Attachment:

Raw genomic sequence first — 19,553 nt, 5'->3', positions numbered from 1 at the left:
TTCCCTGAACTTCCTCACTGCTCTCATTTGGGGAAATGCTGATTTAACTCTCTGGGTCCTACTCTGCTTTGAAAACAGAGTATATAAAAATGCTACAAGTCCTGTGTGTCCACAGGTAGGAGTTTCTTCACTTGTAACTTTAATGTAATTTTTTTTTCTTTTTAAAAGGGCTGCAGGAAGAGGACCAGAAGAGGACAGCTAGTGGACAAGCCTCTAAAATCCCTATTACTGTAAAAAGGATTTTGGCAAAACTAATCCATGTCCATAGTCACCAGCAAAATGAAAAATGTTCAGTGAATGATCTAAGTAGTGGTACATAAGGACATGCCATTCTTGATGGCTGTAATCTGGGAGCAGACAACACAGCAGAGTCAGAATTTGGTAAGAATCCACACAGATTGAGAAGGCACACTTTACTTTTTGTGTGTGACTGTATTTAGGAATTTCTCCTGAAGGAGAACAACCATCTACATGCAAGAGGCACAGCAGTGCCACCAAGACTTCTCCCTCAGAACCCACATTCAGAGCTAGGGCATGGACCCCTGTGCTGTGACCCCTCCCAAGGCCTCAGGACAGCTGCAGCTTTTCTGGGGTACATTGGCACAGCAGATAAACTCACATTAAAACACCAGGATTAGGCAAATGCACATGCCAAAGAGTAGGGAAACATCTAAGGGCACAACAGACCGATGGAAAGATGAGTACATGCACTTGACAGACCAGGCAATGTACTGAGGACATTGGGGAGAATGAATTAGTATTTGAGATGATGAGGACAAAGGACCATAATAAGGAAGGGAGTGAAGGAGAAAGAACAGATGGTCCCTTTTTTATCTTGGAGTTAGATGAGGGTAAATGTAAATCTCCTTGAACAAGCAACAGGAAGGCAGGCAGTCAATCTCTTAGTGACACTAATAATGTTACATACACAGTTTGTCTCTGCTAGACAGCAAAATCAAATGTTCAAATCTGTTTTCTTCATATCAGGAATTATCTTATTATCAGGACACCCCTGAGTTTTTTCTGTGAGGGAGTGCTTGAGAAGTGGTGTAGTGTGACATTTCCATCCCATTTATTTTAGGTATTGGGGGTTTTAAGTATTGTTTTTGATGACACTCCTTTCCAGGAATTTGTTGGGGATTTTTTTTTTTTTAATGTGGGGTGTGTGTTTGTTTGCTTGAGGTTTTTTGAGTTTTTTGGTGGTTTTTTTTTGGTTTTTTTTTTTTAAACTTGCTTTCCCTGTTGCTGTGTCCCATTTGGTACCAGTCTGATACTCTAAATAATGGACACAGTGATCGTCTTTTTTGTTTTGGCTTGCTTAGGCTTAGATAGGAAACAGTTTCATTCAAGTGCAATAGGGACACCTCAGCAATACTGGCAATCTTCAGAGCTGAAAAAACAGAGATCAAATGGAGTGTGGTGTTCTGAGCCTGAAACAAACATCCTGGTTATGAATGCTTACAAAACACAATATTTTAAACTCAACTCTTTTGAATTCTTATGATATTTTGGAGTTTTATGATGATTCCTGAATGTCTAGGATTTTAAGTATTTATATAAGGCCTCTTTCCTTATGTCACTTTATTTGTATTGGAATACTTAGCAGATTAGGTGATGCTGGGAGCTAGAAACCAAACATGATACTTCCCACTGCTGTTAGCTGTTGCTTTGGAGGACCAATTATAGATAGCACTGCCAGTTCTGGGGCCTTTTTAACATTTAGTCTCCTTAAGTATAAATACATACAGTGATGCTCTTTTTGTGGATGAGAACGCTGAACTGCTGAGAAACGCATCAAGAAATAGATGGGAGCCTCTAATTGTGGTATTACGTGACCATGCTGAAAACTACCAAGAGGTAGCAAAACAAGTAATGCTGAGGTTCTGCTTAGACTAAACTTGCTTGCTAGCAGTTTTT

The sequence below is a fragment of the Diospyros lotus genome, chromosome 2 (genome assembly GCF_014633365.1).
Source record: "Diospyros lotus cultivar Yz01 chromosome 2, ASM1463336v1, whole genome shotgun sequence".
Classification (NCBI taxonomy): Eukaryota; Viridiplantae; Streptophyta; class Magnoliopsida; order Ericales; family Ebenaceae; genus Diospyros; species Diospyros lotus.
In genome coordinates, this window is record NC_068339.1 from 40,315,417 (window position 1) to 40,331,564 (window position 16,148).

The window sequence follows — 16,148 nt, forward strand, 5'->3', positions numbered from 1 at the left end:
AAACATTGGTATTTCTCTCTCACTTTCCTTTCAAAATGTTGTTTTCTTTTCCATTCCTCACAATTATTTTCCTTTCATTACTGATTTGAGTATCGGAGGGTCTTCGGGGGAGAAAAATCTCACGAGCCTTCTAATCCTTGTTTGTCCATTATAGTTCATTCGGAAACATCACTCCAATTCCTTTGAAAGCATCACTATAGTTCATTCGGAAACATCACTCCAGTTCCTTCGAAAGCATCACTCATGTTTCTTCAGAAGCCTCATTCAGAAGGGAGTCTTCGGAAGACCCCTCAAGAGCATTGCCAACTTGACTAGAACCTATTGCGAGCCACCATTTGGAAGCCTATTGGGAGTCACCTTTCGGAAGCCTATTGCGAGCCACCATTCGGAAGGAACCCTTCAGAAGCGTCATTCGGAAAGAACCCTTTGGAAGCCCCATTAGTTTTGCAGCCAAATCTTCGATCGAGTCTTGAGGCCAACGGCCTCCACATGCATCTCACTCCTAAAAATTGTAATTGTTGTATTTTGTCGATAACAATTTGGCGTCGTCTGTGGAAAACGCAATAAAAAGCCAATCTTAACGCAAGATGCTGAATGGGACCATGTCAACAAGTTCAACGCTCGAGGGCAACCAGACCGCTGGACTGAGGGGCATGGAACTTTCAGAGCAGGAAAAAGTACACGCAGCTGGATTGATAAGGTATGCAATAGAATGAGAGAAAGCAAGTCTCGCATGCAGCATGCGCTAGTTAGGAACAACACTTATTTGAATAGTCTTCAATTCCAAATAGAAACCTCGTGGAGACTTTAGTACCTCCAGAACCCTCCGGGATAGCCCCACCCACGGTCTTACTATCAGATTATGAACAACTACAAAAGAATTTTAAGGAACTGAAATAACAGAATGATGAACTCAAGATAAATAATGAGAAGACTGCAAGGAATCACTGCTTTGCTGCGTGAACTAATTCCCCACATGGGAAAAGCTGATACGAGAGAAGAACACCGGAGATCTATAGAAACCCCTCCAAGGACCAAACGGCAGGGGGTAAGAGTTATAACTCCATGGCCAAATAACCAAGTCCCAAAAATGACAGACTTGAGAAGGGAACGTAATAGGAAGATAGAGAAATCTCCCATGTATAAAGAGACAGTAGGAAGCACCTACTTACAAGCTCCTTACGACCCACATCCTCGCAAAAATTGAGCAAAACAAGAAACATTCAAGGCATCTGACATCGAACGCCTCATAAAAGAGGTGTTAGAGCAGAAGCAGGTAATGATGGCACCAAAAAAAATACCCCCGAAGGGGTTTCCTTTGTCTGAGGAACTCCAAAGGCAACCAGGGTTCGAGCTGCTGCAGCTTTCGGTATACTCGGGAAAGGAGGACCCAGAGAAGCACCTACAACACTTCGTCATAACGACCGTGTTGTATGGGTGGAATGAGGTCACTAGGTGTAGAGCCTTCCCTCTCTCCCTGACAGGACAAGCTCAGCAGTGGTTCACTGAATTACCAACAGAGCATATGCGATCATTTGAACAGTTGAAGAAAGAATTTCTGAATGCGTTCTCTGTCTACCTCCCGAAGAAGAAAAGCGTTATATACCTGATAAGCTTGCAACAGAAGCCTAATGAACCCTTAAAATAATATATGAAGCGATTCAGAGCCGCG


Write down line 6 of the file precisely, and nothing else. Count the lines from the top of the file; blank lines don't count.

In genome coordinates, this window is record NC_068339.1 from 40,315,417 (window position 1) to 40,331,564 (window position 16,148).